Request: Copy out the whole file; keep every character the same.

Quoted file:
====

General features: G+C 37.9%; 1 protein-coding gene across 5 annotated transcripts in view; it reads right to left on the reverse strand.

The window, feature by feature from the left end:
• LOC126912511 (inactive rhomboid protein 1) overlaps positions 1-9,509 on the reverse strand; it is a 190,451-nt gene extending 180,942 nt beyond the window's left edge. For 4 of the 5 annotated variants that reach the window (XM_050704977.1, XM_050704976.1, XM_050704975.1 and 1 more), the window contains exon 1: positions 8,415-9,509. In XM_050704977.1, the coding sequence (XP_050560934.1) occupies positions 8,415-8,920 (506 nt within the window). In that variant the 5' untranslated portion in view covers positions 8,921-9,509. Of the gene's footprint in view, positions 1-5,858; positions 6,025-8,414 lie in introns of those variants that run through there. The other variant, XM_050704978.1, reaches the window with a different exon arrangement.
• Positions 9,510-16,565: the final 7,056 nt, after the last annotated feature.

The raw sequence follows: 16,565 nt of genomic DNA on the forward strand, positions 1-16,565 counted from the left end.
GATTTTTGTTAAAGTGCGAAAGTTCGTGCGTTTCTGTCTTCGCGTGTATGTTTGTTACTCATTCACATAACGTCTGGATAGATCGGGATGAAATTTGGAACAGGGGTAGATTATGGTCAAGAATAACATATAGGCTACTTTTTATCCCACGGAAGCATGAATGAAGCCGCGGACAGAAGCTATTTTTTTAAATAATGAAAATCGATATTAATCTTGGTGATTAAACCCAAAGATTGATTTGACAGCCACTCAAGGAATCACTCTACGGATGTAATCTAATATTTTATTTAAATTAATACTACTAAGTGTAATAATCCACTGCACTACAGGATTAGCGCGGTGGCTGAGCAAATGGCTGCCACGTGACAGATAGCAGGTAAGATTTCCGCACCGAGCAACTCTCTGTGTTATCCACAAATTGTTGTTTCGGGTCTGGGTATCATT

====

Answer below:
General features: G+C 37.9%; 1 protein-coding gene across 5 annotated transcripts in view; it reads right to left on the reverse strand.

The window, feature by feature from the left end:
• LOC126912511 (inactive rhomboid protein 1) overlaps positions 1-9,509 on the reverse strand; it is a 190,451-nt gene extending 180,942 nt beyond the window's left edge. For 4 of the 5 annotated variants that reach the window (XM_050704977.1, XM_050704976.1, XM_050704975.1 and 1 more), the window contains exon 1: positions 8,415-9,509. In XM_050704977.1, the coding sequence (XP_050560934.1) occupies positions 8,415-8,920 (506 nt within the window). In that variant the 5' untranslated portion in view covers positions 8,921-9,509. Of the gene's footprint in view, positions 1-5,858; positions 6,025-8,414 lie in introns of those variants that run through there. The other variant, XM_050704978.1, reaches the window with a different exon arrangement.
• Positions 9,510-16,565: the final 7,056 nt, after the last annotated feature.

The raw sequence follows: 16,565 nt of genomic DNA on the forward strand, positions 1-16,565 counted from the left end.
GATTTTTGTTAAAGTGCGAAAGTTCGTGCGTTTCTGTCTTCGCGTGTATGTTTGTTACTCATTCACATAACGTCTGGATAGATCGGGATGAAATTTGGAACAGGGGTAGATTATGGTCAAGAATAACATATAGGCTACTTTTTATCCCACGGAAGCATGAATGAAGCCGCGGACAGAAGCTATTTTTTTAAATAATGAAAATCGATATTAATCTTGGTGATTAAACCCAAAGATTGATTTGACAGCCACTCAAGGAATCACTCTACGGATGTAATCTAATATTTTATTTAAATTAATACTACTAAGTGTAATAATCCACTGCACTACAGGATTAGCGCGGTGGCTGAGCAAATGGCTGCCACGTGACAGATAGCAGGTAAGATTTCCGCACCGAGCAACTCTCTGTGTTATCCACAAATTGTTGTTTCGGGTCTGGGTATCATT